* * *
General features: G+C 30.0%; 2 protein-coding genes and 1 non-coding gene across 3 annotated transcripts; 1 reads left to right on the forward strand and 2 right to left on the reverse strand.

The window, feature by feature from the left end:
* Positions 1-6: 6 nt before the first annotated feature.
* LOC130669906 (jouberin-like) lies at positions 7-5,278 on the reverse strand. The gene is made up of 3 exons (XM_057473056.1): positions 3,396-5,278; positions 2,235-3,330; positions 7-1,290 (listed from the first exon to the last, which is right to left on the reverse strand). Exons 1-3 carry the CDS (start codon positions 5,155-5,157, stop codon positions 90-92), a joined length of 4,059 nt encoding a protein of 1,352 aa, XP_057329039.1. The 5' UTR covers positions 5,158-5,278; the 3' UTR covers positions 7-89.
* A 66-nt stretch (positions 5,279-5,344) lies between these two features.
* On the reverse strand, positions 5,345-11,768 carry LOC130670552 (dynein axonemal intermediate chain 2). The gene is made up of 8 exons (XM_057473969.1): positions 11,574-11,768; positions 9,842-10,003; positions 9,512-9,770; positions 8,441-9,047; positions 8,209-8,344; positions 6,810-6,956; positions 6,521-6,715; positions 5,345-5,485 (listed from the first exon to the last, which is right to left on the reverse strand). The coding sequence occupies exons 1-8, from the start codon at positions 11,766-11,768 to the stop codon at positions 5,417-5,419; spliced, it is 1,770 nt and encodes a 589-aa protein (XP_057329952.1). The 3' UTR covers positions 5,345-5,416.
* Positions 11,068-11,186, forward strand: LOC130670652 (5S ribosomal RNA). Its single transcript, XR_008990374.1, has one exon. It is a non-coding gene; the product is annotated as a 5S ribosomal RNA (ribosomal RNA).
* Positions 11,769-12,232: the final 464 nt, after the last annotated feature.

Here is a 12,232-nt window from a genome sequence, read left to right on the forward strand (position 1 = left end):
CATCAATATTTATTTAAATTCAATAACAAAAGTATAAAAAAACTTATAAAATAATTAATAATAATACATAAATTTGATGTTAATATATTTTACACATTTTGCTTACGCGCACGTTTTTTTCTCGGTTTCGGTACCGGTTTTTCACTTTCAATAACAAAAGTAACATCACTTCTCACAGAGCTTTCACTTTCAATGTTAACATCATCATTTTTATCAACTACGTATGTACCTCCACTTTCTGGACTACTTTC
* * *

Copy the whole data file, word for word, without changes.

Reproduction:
General features: G+C 30.0%; 2 protein-coding genes and 1 non-coding gene across 3 annotated transcripts; 1 reads left to right on the forward strand and 2 right to left on the reverse strand.

The window, feature by feature from the left end:
* Positions 1-6: 6 nt before the first annotated feature.
* LOC130669906 (jouberin-like) lies at positions 7-5,278 on the reverse strand. The gene is made up of 3 exons (XM_057473056.1): positions 3,396-5,278; positions 2,235-3,330; positions 7-1,290 (listed from the first exon to the last, which is right to left on the reverse strand). Exons 1-3 carry the CDS (start codon positions 5,155-5,157, stop codon positions 90-92), a joined length of 4,059 nt encoding a protein of 1,352 aa, XP_057329039.1. The 5' UTR covers positions 5,158-5,278; the 3' UTR covers positions 7-89.
* A 66-nt stretch (positions 5,279-5,344) lies between these two features.
* On the reverse strand, positions 5,345-11,768 carry LOC130670552 (dynein axonemal intermediate chain 2). The gene is made up of 8 exons (XM_057473969.1): positions 11,574-11,768; positions 9,842-10,003; positions 9,512-9,770; positions 8,441-9,047; positions 8,209-8,344; positions 6,810-6,956; positions 6,521-6,715; positions 5,345-5,485 (listed from the first exon to the last, which is right to left on the reverse strand). The coding sequence occupies exons 1-8, from the start codon at positions 11,766-11,768 to the stop codon at positions 5,417-5,419; spliced, it is 1,770 nt and encodes a 589-aa protein (XP_057329952.1). The 3' UTR covers positions 5,345-5,416.
* Positions 11,068-11,186, forward strand: LOC130670652 (5S ribosomal RNA). Its single transcript, XR_008990374.1, has one exon. It is a non-coding gene; the product is annotated as a 5S ribosomal RNA (ribosomal RNA).
* Positions 11,769-12,232: the final 464 nt, after the last annotated feature.

Here is a 12,232-nt window from a genome sequence, read left to right on the forward strand (position 1 = left end):
CATCAATATTTATTTAAATTCAATAACAAAAGTATAAAAAAACTTATAAAATAATTAATAATAATACATAAATTTGATGTTAATATATTTTACACATTTTGCTTACGCGCACGTTTTTTTCTCGGTTTCGGTACCGGTTTTTCACTTTCAATAACAAAAGTAACATCACTTCTCACAGAGCTTTCACTTTCAATGTTAACATCATCATTTTTATCAACTACGTATGTACCTCCACTTTCTGGACTACTTTC